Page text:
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Archive for the tag “Indy 500”

The ups of Sauber, the brilliance of Mike Conway…

…and the tough past few races for Sahara Force India

On this week’s edition of The Racer’s Edge I managed to catch up with the loquacious Tom McCullough of Doncaster, otherwise known as the Head of Track Engineering for the Sauber F1 Team. Tom joined Sauber late last year after several years on the pit wall with Williams and quickly made his mark.  He knew Nico Hulkenberg from his Willliams days, of course, but the rest of the challenge was all new:  new country, new people, new methodologies.  As I hope you will hear in the interview, Tom is one of those engineers who adapts quickly and loves his craft. It’s no surprise, indeed, that he has helped to convert Sauber’s mundane start to the season into one of the big talking-points of the past few weeks. The only question I didn’t ask, to be sure, is why Williams let him go in the first place – but I guess that’s another subject for another day. I also quiz Sahara Force India’s Chief Operating Officer, Otmar Szafnauer, about his team’s corresponding fall from pace. It’s linked to the mid-season change in Pirelli tyre constructions – but Otmar talks, too, about how F1 needs to retain it’s “unique” quality. “It’s done a good job of this in the past,” he says, “but now is the time to develop that further. F1 faces competition from a lot of other sports and entertainments. If we are going to continue to develop sponsorships for teams up and down the grid, we need to ensure that F1 sustains that ‘unique’ feel.”

I was also able to talk on-line with the brilliantly-talented Englishman, Mike Conway. Back in 2006, Mike seemed destined for F1 stardom. He dominated F3 not only during the season but also with wins at Pau and Macau. Think opponents like Romain Grosjean (and Lewis Hamilton in Formula Renault) and you have an idea of the standards about which we’re talking. His GP2 seasons dragged a little…and suddenly the momentum was lost. Mike turned his attention to IndyCar – and in 2010 he was very lucky to escape with recoverable injuries from a huge accident at Indianapolis. Mike, though, is a fighter who loves his craft just as much as Tom McC above. Despite shaking the US racing fraternity by announcing at the end of 2012 that he was no longer prepared to race on ovals, Mike this year has finally achieved the sort of results worthy of his skills. He scored a win and a third in the two Detroit IndyCar races and he’s just won the last two LMP2 races at Interlagos and Austin in an Oreca-Nissan run by Alan Docking. (Oreca is owned by Hughes de Chaunac, who used to run Martini in the days of Rene Arnoux.) Mike’s versatile, he’s quick, he’s now a globally-successful racing driver who is paid to do something he enjoys –  and he’s just bought an old, 1960s VW Beetle, complete with white sidewall tyres and roofrack.  Need I say more.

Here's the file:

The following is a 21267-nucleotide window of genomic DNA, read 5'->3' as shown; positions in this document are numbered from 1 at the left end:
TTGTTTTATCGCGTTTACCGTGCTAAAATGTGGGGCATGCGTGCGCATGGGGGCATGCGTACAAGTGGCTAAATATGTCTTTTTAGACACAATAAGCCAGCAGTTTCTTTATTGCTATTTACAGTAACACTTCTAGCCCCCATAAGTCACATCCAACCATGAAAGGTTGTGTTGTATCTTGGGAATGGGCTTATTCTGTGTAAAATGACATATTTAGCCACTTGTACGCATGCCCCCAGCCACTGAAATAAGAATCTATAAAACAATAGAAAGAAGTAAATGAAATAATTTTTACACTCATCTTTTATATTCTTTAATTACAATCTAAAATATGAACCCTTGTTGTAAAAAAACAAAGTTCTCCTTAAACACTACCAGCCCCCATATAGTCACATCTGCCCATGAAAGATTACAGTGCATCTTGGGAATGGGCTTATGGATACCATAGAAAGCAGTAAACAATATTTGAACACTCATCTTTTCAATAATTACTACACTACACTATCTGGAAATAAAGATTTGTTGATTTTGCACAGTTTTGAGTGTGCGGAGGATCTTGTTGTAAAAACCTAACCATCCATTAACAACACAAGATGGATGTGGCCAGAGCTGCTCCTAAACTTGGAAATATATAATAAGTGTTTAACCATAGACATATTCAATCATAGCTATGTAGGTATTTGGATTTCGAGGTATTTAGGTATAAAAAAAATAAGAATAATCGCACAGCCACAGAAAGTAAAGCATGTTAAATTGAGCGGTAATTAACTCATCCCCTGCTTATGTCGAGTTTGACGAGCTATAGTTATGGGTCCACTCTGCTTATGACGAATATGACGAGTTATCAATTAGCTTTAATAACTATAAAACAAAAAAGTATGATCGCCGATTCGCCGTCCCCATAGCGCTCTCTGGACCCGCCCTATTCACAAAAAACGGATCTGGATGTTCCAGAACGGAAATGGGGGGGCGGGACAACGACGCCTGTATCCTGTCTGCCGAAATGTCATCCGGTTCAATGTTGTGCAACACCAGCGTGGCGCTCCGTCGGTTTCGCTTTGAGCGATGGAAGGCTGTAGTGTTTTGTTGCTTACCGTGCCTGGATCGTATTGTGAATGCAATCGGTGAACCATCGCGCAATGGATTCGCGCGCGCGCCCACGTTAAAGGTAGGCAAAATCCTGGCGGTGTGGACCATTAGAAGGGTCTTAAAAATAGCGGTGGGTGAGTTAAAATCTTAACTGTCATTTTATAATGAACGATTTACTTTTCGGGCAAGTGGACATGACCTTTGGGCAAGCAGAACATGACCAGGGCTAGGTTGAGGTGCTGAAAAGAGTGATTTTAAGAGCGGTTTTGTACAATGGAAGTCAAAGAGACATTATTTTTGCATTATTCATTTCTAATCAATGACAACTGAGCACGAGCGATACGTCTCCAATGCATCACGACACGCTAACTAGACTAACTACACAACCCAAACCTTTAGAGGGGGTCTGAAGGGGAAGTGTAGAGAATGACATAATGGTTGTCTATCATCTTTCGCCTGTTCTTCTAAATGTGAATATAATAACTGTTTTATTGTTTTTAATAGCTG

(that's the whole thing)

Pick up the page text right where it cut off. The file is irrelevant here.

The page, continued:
Episode 32 of The Racer’s Edge.  Enjoy.

Our lifeblood

With all the travelling at present it’s taken a while to put together some of my memories from Goodwood, 2013.  In short, it was a magnificent event.  I don’t think we’re ever going to see as many Jim Clark cars  together again in one place.  To me, none of this represents “the past”.  Instead, it is our lifeblood;  it is what motor racing was, and still is, all aboutIMG_0666IMG_0808IMG_0671IMG_0675IMG_0673IMG_0734IMG_0751IMG_0763IMG_0788IMG_0748IMG_0856

Captions, from top: One of the most significant racing cars of all time: Jim Clark’s 1965 Indy-winning Lotus 38-Ford.  Trucked over to the Ford Museum straight after the race, it has only recently been again fired-up and restored; wearing a new set of Hinchman overalls (complete with Enco badge), and of course Jim Clark driving gloves, Dario Franchitti took the 38 for a few laps of Goodwood; the Lotus 56 Turbine Indy car of 1968 – futuristic then, as now.  Jim tested the 56 after the Tasman Series and was looking forward to racing it in May; cockpit of Jim Clark’s 1966 US GP-winning Lotus 43-BRM. The car’s new owner, Andy Middlehurst, was aware that Jock Russell (who bought the car from Team Lotus in 1967) quickly discarded the original, red, upholstery and replaced it with a tartan job (!) but was delighted to find that the  the seat and interior that Jim had used at the Glen in ’66 were still in perfect condition in Jock’s barn.  They are in the car now;  the Lotus 43-BRM in its glory.  The amazingly complex 3-litre H16 engine started virtually first turn and ran perfectly at Goodwood;  a beautiful restoration job, too, on a 1.5 litre flat-12, 1965 Ferrari.  It would have been great to have seen this car in blue-and-white NART colours but someone at Ferrari (Maranello) demanded that it be painted red before heritage papers could be issued. Shame; grid-side view of Tony Brooks and Stirling Moss in the Border Reivers Aston DBR31/300 with which Jim Clark and Roy Salvadori finished third at Le Mans in 1960;  Jim’s girl-friend at the time, Sally Stokes (now Swart), holds the Heuer stopwatch that Jim gave her in early 1964.  Jim had been presented with this watch at the 1964 Geneva Motor Show and Sally used it on the Team Lotus pit stand throughout ’64-’65.  It still works perfectly; three road cars much-used by Jim Clark:  the 1961-’62 Hobbs-automatic-transmission Lotus Elite; his 1967 left-hand-drive Lotus Elan S3; and Ian Scott-Watson’s 1965 Elan S3, build by Jock McBain’s boys and used by Jim up in Scotland throughout that summer of ’65; it was brilliant to see again a 1963 Australian-made Lynx Formula Junior (left). To my eye, this is still one of the most beautiful little racing cars ever built; and it’s always a special treat to see real drivers in real cars.  Here’s Sir John Whitmore in a factory Lotus Cortina. Images: Peter Windsor Collection